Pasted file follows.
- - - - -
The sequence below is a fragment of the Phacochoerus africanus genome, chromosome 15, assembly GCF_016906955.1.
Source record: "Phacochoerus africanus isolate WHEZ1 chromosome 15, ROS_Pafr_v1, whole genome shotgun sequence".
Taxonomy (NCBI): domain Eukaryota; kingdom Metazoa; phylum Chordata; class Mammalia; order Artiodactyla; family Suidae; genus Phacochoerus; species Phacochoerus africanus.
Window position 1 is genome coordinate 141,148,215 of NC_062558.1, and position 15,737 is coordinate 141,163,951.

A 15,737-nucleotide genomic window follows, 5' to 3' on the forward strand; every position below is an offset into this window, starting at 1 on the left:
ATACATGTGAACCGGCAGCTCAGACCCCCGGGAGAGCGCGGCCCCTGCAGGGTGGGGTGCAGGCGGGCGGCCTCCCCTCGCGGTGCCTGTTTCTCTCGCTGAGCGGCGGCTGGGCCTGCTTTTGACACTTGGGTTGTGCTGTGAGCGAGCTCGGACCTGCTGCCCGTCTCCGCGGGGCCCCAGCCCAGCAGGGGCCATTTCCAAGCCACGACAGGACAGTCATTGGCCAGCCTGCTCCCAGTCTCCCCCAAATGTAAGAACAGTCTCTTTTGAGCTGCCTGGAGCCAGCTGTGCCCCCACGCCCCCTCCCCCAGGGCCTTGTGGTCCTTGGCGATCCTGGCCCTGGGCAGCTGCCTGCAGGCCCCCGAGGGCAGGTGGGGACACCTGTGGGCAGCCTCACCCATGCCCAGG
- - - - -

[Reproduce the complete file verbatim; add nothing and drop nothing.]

The sequence below is a fragment of the Phacochoerus africanus genome, chromosome 15, assembly GCF_016906955.1.
Source record: "Phacochoerus africanus isolate WHEZ1 chromosome 15, ROS_Pafr_v1, whole genome shotgun sequence".
Taxonomy (NCBI): domain Eukaryota; kingdom Metazoa; phylum Chordata; class Mammalia; order Artiodactyla; family Suidae; genus Phacochoerus; species Phacochoerus africanus.
Window position 1 is genome coordinate 141,148,215 of NC_062558.1, and position 15,737 is coordinate 141,163,951.

A 15,737-nucleotide genomic window follows, 5' to 3' on the forward strand; every position below is an offset into this window, starting at 1 on the left:
ATACATGTGAACCGGCAGCTCAGACCCCCGGGAGAGCGCGGCCCCTGCAGGGTGGGGTGCAGGCGGGCGGCCTCCCCTCGCGGTGCCTGTTTCTCTCGCTGAGCGGCGGCTGGGCCTGCTTTTGACACTTGGGTTGTGCTGTGAGCGAGCTCGGACCTGCTGCCCGTCTCCGCGGGGCCCCAGCCCAGCAGGGGCCATTTCCAAGCCACGACAGGACAGTCATTGGCCAGCCTGCTCCCAGTCTCCCCCAAATGTAAGAACAGTCTCTTTTGAGCTGCCTGGAGCCAGCTGTGCCCCCACGCCCCCTCCCCCAGGGCCTTGTGGTCCTTGGCGATCCTGGCCCTGGGCAGCTGCCTGCAGGCCCCCGAGGGCAGGTGGGGACACCTGTGGGCAGCCTCACCCATGCCCAGG